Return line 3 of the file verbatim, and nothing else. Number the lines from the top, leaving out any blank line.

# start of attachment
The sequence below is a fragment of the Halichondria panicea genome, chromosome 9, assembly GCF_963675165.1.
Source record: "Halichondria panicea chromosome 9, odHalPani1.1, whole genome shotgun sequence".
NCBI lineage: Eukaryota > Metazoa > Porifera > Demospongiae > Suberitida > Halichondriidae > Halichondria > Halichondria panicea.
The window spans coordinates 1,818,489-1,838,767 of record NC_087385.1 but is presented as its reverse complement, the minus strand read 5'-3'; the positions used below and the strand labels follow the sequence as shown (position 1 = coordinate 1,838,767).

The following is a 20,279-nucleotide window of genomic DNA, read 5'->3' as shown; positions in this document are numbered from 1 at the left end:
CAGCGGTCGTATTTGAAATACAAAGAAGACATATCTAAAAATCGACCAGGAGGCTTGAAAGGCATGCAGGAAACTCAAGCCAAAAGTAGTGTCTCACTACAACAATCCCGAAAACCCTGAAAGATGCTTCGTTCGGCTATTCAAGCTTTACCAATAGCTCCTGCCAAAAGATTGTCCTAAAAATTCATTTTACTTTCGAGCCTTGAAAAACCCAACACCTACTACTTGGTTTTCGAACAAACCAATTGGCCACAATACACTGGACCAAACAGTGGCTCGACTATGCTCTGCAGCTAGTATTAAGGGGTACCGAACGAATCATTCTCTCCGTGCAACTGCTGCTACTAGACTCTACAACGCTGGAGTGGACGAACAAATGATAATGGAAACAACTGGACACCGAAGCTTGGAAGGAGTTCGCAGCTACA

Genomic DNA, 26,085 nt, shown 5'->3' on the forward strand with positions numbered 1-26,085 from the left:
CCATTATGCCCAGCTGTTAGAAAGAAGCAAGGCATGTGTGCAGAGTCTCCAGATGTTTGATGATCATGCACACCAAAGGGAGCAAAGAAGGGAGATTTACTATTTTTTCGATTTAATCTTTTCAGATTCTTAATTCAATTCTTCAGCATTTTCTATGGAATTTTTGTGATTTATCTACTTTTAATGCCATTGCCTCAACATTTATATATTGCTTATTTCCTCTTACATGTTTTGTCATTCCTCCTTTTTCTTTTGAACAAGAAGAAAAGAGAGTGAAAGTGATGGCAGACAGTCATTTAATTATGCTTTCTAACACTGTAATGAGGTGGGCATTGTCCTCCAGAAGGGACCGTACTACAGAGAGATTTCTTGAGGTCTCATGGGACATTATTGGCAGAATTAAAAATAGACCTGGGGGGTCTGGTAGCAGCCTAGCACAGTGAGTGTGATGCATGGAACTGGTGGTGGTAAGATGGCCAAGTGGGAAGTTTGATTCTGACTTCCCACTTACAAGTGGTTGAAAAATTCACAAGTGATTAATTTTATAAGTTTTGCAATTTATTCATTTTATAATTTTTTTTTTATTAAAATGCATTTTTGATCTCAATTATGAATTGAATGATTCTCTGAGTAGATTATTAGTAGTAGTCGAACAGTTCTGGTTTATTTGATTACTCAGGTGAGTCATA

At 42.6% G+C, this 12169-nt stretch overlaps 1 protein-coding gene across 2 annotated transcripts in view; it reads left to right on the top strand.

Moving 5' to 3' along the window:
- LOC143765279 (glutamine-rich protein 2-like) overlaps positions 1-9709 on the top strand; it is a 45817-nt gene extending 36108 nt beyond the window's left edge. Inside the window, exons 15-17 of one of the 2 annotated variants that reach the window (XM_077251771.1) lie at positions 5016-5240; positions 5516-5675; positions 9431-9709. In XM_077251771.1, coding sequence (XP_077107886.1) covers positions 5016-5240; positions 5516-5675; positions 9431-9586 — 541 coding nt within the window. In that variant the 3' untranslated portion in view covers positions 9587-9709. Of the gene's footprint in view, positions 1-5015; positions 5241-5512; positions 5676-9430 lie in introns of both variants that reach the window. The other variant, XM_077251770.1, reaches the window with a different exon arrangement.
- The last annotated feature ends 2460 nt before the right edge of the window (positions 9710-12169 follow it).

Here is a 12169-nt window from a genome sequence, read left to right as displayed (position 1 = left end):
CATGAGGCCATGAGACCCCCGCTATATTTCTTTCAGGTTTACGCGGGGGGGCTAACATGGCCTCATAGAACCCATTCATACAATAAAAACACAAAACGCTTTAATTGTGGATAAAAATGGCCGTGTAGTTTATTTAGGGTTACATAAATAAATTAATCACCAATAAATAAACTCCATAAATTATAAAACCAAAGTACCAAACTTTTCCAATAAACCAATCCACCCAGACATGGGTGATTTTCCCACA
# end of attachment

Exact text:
NCBI lineage: Eukaryota > Metazoa > Porifera > Demospongiae > Suberitida > Halichondriidae > Halichondria > Halichondria panicea.